It’s not if you fight (that’s inevitable); it’s how you resolve your arguments.
“Why do you always let other people talk you into things? You know how much I like to keep things simple! And it’s going to cost me a fortune. You only think about yourself. Don’t even think about it!”
“It’s not about me; it’s about making my Father happy. You don’t care about other’s wants, you’re the selfish one! It’s all about you!”
This couple is in a pattern of personal attacks, defensiveness, and contempt. How did they get here?
It’s not how often couples fight that predicts relationship failure, it’s how little affection and emotional responsiveness they offer each other.
When couples become defensive or turn away (stonewall) from their partners, conflicts get nasty.
If things get nasty, take a break, letting the other person know when it’s a better time to discuss the issue.
Before you start the discussion to resolve your conflict, get into a grateful mood. Gratitude is the antidote for resentment. Tell your partner 5 things they did in the past week, that you appreciated.
In every conflict, there is a conversation the couple needed to have, but a fight occurred instead. Have that conversation. Listen to understand.
Sunil: Why don’t you go first and tell me why you agreed with your father that we would offer all guests garlands. Even though you know I wanted a simple Hare Krsna wedding.
Anita: We discussed trying to please all our parents, if we could, at the same time not go overboard and get into meaningless, costly rituals. At least, meaningless for us.
Sunil: Right. You acknowledge we would try and keep it simple.
Anita: My father wants to honor your family, and that’s important etiquette for him. So he suggested when your family enters the building, we honor them with garlands. He wasn’t meaning every single person in the party, just your mother and father and grandmother, and a few other close family members.
Sunil: So, if I heard you right, it’s not garlands for everyone, and I just overreacted.
Anita: I didn’t say you overreacted. Are you admitting it (smiling)? My father was just really excited about this, it was important for him, and I also thought it would be nice. I wasn’t thinking it was overboard. I know you didn’t want a lot of ritual, but this was important to my dad. “
Sunil: So you weren’t thinking to go total Bollywood, you just wanted to please your dad? And everyone doesn’t need a garland. ”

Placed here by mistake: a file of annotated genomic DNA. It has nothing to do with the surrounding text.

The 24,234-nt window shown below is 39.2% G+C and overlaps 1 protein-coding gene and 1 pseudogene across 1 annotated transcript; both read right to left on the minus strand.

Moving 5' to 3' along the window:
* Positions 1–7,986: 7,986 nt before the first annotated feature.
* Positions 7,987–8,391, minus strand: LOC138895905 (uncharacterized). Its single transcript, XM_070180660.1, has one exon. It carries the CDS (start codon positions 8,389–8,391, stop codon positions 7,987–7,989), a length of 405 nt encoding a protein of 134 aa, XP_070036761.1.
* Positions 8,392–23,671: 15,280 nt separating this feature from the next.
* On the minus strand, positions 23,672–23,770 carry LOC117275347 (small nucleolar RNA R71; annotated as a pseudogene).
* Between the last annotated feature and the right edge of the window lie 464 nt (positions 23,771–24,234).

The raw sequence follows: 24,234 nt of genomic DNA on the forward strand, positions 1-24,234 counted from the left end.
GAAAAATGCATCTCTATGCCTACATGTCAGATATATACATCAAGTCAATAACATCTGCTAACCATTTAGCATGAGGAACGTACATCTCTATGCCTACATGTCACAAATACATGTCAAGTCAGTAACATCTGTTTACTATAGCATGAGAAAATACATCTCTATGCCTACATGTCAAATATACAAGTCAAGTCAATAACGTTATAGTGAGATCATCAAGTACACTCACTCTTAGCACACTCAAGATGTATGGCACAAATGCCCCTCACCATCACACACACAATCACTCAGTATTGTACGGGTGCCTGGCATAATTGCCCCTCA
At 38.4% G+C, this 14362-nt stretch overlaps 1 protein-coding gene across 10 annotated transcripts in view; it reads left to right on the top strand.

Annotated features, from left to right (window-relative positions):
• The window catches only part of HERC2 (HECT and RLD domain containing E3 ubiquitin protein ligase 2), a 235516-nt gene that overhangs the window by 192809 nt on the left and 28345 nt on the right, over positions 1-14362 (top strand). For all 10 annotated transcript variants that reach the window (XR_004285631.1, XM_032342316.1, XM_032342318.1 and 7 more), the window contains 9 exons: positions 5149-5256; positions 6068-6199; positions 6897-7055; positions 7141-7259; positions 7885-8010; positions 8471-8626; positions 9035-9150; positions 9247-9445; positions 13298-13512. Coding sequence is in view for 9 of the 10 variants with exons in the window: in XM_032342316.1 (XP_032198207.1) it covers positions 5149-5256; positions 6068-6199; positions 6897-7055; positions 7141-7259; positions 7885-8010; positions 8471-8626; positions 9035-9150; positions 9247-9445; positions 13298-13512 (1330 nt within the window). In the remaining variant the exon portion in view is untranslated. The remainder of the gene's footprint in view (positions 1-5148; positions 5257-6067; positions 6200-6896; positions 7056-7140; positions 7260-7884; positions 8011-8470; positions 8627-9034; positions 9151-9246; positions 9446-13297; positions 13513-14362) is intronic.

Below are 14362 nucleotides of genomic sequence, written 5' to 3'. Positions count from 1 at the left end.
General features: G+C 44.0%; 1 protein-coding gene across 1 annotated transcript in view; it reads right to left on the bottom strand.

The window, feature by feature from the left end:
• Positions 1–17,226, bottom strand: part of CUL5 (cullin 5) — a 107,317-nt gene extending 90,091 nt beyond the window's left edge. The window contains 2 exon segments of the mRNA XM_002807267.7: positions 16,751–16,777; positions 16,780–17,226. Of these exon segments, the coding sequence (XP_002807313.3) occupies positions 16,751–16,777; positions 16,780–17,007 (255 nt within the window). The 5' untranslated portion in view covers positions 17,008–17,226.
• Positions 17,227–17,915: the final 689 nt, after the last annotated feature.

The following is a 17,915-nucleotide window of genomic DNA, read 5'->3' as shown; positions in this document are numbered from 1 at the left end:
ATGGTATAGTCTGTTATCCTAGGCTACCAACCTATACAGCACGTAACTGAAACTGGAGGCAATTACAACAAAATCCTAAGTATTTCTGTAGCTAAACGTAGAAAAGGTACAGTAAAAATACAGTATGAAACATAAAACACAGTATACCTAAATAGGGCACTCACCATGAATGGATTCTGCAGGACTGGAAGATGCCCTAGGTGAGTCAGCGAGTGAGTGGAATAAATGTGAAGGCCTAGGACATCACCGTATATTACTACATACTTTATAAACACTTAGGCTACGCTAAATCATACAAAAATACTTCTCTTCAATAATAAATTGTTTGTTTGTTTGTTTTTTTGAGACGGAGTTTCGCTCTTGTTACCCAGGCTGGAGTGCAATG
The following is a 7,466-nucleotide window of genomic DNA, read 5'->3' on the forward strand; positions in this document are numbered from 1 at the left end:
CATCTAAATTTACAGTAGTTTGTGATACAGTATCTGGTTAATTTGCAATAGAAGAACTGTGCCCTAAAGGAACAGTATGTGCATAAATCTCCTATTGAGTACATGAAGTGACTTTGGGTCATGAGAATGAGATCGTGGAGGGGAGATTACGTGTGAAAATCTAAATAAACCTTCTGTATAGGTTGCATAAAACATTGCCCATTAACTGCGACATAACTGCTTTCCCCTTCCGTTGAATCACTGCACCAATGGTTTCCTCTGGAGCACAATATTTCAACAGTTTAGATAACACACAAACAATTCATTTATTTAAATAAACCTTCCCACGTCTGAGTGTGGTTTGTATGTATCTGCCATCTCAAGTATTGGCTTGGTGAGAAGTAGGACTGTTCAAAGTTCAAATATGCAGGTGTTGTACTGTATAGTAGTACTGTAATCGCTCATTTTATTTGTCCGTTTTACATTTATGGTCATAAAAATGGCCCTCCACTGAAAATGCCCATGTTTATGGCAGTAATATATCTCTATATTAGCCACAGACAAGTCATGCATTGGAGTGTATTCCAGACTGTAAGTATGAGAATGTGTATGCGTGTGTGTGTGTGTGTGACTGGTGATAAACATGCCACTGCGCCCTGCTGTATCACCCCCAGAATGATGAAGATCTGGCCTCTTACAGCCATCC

Anita: Yeah! You got me! Your turn.
Sunil: I really want a nice simple wedding and I wasn’t thinking there would be a lot of pre-wedding ritual. All the different families concerned each want something different and its endless….
Anita: So you are not inspired by endless ritual?
Sunil: Yeah. I really want it simple, but meaningful. And also I guess I maybe thought it was more than just a few garlands for some of the family. But who will make them? And garlands are pricey these days.
Anita: You’re worried it will be hard to do and expensive?
Sunil: Yeah. I guess I’m already overwhelmed and this was one more thing I was not expecting.
Anita: I get you’re overwhelmed and really don’t want lots of meaningless expensive extras.
Anita: OK lets brainstorm what to do, now that my father is attached.
- We could just elope
- We could buy simple garlands
- Offer boutonnieres instead
- Explain things in more detail, so I don’t get so overwhelmed with the unknown
- Tolerate, spend to the max to please everyone
- Buy fancy garlands for some and simple ones for others
- Get Srimati, not the florist, to make simple garlands for the family
- Tell your Dad, we’re sorry, but its not part of our Hare Krsna program.
Anita: OK, which ones do you like?
Sunil: I like 3, 4, 7
Anita: I like 3, 4, 6, and 7. How about if we combine 7 and 3. Just get Srimati to make garlands for your mom, dad and grandmother, and boutonnieres for some others.
Sunil: Great idea! Thanks for being patient with me and explaining things more.
Anita: I’m stressed too; thanks for working with me on this. My think my Dad will be happy, it was important for him.
Make sure to pick a time to revisit the plan and see if it needs any adjustments. Carrying through on your resolutions will build trust that you can work through your challenges.